“As peer support in mental health proliferates, we must be mindful of our intention: social change. It is not about developing more effective services, but rather about creating dialogues that have influence on all of our understandings, conversations, and relationships.” – Shery Mead, Founder of IPS


    • Phil Borges

      Thank you for sharing Michael! I will research the links you shared. Do you work with one of the peer support agencies in New Hampshire?

  3. Uri Talmor

    Hello Phil. Wonderful project. Can’t wait to see the movie.

    Curious if you are familiar with the concept of Spiritual Emergency/Emergence (Stanislav Grof is one of the main people in that field). I’m a Transpersonal psychotherapist and it’s part of our training (my graduate program was at Naropa University in Boulder, Colorado). I use an approach I developed facilitating inner-dialogue, and my clients are encouraged to dialogue with the various energies they experience, and/or entities/ and/or physical sensation, and/or emotional sensations, etc. Whatever is going on inside seems to have it’s own consciousness (and that’s a common mystical concept, that all energy has consciousness). Almost every time, as long as the client is relating to what they are dialoguing with with curiosity/openness (which can be challenging if what they are experiencing is scary, but that’s where my guidance comes in), the dialogue can have a healing, integrative effect. And there have been several approaches that do similar work (Jung’s Active Imagination, Roberto Assagioli’s Spiritual Synthesis, and Richard Schwartz’s Internal Family System). I’ve used this approach to help people with catatonic states, delusions, and all forms of hallucinations. What I’ve found is when people can interact with their experience consciously, with some guidance, these more severe symptoms can be avoided altogether. Would be happy to share more if you like.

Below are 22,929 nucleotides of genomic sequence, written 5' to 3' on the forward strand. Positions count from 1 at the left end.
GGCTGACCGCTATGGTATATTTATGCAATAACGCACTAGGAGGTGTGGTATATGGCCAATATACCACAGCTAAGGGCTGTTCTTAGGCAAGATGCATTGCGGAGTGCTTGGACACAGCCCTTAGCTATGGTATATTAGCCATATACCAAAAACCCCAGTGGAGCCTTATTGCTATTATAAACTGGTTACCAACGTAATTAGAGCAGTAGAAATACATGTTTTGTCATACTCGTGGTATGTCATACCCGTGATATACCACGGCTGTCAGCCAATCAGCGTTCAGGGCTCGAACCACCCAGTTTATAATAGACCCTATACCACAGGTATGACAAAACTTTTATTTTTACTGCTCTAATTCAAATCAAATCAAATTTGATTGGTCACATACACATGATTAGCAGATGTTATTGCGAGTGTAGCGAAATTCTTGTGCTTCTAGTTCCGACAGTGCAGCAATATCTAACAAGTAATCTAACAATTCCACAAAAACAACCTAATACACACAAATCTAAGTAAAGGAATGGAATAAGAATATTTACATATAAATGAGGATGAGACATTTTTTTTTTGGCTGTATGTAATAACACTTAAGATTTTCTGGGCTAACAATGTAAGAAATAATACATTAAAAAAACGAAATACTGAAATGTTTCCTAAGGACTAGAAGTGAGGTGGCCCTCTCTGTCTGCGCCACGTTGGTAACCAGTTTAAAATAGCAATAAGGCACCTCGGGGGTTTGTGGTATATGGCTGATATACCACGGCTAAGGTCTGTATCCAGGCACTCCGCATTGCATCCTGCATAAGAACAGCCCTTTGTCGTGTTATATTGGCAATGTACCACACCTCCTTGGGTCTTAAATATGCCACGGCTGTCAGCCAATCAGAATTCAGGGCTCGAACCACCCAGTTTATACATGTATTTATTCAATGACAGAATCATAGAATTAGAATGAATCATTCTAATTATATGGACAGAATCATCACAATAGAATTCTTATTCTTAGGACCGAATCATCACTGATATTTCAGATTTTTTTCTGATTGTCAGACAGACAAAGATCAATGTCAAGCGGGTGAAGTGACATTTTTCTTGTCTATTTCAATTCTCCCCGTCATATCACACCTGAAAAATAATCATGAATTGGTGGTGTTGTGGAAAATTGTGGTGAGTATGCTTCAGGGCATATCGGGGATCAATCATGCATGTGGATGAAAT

Also, you may be interested in Sean Blackwell’s youtube channel bipolarorwakingup. He is also a Transpersonal practitioner, and although we seem to work with our clients with somewhat different approaches (and somewhat similar), I very much agree with the framework he lays out in his videos.

    Also, there’s a section from a Jane Robert’s book on Schizophrenia I think is brilliant. The book is called ‘Dreams Evolution and Value Fulfillment. vol 2’ and you’d be interested in pages 384-407.

    Finally, I think you would find Dr. Modi’s book Remarkable Healings very interesting. I’ve incorporated a lot of it into my inner-dialogue work. This work is common in some Christian traditions and they call it Spiritual Warfare. Modi believes that all severe mental illnesses are linked to the kind of issues she describes in this book (past life experiences, negative entities, birth trauma, soul fragmentation, etc.).

    Hope this is helpful, feel free to contact me if you have any questions, and good luck completing the project.